Ask, don’t tell” is an extremely simple and extremely powerful principle that forms the foundation of any effective facilitation.

Why telling fails

Whatever a person’s issue or desire may be, when we find ourselves telling them, what are we saying? We are either telling them…

  • What we think they should do
  • What we would do in their situation
  • Or about a comparable situation that happened in our past.

Each of those pieces of information has something in common. It is in reference to us, not to the person concerned.

Experience shows that the most profound way we can help another person is when they discover their own resources for themselves. These resources might take the form of ideas, dreams, a vision of the future they would like to experience, decisions, values, beliefs, metaphors, and more.

A solution that uses your own personal resources will make perfect sense to you, but it may be totally inaccessible or meaningless to another person, because we each have our own highly unique personal landscape of meanings. Very often, a person will find a solution offered by someone else hard to understand. It simply doesn’t make sense in their world.

Comparing one person’s situation by referencing someone else’s situation (which may be similar but can never be the same) is unlikely to be the key to the ideal answer they are looking for.

Honestly, how many times have you done something because someone else has told you to do it?

Offering someone a solution, when a solution has not been asked for, can also create resistance or even resentment (say, if the person does not follow your advice).

However, when a person designs their own solution, they intuitively know what has to happen in order for that solution to be realized. They know what steps they need to take (whether that’s actions, decisions, or acceptance) and they are fully prepared.

Of course, there are always normal, practical situations where a friend may ask, “I know you have a lot of experience in this area, what do you think I should do?” where you may freely offer advice that has been requested.

But how often do all of us offer unsolicited advice, in all areas of life? It’s really hard not to do! I have been training in this for years, but I know how often I slip into telling my partner (in particular) what to do.

A stance of open curiosity

Consider the possibility that — no matter how much you understand about another person’s issue — you will never be able to know enough about what it is like for them to be able to prescribe the right solution. Any fix that I suggest you apply in your life must be somehow foreign.

The right solution may only come from intimate appreciation of the person’s whole ecology. That means it can only come from them.

Therefore, the best way to help someone to arrive at the ideal solution is not primarily for us to understand, but to facilitate their understanding.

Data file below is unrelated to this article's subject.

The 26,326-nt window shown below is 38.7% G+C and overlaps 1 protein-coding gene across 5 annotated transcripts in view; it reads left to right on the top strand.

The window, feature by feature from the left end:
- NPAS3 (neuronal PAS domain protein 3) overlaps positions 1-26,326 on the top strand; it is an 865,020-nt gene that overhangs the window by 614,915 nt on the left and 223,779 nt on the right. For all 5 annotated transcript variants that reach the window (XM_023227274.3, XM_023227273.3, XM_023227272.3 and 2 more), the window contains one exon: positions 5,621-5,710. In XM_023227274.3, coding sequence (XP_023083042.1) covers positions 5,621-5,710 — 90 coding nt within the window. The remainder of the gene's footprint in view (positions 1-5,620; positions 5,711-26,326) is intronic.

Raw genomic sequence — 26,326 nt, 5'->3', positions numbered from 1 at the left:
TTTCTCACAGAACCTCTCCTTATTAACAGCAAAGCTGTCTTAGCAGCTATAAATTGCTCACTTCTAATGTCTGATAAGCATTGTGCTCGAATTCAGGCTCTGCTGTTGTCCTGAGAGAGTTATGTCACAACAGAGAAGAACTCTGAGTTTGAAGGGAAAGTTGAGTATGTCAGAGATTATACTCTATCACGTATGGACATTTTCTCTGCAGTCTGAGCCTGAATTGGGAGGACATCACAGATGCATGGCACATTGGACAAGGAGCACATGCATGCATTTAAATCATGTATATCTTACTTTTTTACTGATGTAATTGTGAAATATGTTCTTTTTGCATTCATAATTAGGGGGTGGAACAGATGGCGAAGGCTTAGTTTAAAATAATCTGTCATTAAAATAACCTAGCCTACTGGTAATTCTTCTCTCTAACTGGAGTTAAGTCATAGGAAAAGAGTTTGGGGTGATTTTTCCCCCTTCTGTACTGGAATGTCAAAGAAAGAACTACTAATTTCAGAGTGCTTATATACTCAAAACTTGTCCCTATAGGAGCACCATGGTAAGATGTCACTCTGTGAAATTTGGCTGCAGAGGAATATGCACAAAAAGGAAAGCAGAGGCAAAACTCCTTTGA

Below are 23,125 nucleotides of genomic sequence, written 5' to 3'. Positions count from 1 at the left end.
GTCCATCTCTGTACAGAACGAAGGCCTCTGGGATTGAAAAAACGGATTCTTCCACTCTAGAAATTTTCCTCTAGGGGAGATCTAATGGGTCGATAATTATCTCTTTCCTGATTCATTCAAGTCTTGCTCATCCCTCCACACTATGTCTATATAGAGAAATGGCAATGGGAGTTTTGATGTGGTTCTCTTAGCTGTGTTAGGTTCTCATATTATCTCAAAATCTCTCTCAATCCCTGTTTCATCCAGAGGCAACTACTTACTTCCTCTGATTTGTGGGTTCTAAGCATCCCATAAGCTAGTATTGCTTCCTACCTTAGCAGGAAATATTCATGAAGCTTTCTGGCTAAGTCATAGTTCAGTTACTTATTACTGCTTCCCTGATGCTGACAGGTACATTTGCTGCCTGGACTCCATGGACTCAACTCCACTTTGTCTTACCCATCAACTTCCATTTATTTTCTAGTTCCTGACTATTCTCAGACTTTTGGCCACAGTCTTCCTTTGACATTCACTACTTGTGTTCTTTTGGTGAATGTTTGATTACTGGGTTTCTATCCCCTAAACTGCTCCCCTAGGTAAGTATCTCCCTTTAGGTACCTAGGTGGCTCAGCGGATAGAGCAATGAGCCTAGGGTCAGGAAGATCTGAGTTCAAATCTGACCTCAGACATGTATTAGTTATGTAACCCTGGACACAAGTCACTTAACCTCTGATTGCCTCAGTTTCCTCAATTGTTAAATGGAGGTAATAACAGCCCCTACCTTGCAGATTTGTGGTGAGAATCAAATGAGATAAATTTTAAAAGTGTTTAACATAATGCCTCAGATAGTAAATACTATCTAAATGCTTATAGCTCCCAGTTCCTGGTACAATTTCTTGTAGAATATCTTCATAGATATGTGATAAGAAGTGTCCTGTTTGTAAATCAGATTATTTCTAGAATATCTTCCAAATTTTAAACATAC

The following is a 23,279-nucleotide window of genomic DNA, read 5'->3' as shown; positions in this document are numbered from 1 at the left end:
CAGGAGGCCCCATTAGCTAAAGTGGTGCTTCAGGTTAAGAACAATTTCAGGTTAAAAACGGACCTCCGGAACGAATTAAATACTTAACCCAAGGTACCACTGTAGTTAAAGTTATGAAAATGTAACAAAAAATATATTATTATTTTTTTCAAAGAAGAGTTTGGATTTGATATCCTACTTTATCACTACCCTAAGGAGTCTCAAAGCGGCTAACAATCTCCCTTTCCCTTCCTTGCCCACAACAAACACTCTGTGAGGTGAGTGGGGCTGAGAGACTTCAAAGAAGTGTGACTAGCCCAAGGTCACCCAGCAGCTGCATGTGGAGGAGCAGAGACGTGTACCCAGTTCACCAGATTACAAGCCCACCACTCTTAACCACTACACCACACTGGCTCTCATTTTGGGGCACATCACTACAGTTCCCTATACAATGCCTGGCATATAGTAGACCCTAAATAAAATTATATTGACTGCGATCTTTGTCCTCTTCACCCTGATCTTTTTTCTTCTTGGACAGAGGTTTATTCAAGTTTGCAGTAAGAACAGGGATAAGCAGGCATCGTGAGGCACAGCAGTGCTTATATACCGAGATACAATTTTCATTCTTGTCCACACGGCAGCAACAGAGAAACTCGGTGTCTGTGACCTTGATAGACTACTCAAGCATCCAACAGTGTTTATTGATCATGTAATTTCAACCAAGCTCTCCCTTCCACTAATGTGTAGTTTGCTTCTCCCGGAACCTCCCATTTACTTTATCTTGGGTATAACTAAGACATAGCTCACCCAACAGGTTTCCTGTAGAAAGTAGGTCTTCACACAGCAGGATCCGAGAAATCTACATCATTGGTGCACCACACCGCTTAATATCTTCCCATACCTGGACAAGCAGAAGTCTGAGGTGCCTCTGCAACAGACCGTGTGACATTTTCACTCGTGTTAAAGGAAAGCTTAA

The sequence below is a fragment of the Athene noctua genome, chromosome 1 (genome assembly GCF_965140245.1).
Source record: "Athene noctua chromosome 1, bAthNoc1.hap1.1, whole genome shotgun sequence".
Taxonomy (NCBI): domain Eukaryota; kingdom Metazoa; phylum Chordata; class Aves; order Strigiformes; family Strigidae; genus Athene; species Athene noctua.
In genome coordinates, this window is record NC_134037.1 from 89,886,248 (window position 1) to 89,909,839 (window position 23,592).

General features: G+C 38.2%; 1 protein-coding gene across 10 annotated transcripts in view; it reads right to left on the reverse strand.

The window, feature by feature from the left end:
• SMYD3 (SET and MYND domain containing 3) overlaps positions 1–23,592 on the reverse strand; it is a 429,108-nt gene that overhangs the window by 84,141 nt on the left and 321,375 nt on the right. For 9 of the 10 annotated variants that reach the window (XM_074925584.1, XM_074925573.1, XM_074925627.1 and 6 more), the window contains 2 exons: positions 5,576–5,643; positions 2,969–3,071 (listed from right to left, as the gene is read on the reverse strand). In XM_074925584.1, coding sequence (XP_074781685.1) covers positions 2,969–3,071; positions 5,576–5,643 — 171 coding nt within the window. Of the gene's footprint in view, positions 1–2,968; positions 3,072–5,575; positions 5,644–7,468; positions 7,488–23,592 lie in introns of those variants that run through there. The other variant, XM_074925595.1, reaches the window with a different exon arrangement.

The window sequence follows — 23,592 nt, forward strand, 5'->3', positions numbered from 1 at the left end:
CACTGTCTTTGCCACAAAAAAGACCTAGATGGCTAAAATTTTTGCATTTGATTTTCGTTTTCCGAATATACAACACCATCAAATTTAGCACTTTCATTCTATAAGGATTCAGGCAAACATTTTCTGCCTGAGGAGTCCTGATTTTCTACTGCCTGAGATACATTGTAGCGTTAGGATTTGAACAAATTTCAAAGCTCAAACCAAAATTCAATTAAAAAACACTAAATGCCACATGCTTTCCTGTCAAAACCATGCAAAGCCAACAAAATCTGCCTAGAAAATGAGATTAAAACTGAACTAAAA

Ask, don’t tell.”

“Ask, don’t tell” says that we respect the other person’s model of the world, and respect their ability to resolve what is happening for them. In taking that stance, we allow the other person to interpret and classify information in a way that they want to, so that it makes sense to them.

I find that simply remembering that touchstone “Ask, don’t tell” helps me to maintain a stance of open curiosity that can be the key to understanding for both sides.

First, open curiosity helps you to access more information, so that you can better understand the situation.

And it also helps the person you’re talking to also access more information, which can help them gain more insight into what they would like to have happen, and if there are any steps they may need to take in order to achieve that.

Changing the habit

First, it’s important to challenge our core beliefs. Do you believe that each person has the ability to come up with their own solutions? If not, it is going to be very difficult to resist trying to offer solutions.

Spot when you’re using “I” statements. Flip it into a question, preferably a question that is open, neutral, and clean.

Examples of clean questions include…

  • “Is there anything else about that?”
  • “What kind of (…) is that? (…)?”
  • “When that is happening, what would you like to have happen?”

For example, I wonder if you have ever said something like, “That’s just victim thinking. What you should do is write out some affirmations.”

That sounds like quite a normal statement that a person might hear from a friend, a coach, or counselor. But when we look at it, we can see how it might be less than helpful.

  1. It labels the other person a victim.
  2. It judges their thinking as wrong.
  3. And it states that the way to fix their thinking, and to solve their issue, is to apply your method.

It’s easy to see how that might cause resistance, how the person may be unwilling to follow the advice, and how it may prove unsuccessful for them if they did.

From my Clean Language training and practice over the years, I have experienced countless situations where the neutral, open, curious stance has not only allowed people to find their own solutions, but to find solutions that are clearly effective, accessible, and often inspiring.

Using questions like, “What kind of (…) is that?” or “Is there anything else?” helps us to understand intimately how things are right now.

And other simple questions like, “What would you like to have happen?” prompts us really to think about how we want things to be in the future. The simple act of reflecting on our situation and desired outcomes really prompt us to other options that may be available.

The combination of exploratory questions defines the gap between where we are now and where we would like to be, which can then lead to investigation into what may be needed to cross that space, creating the opportunity for us to design our own path.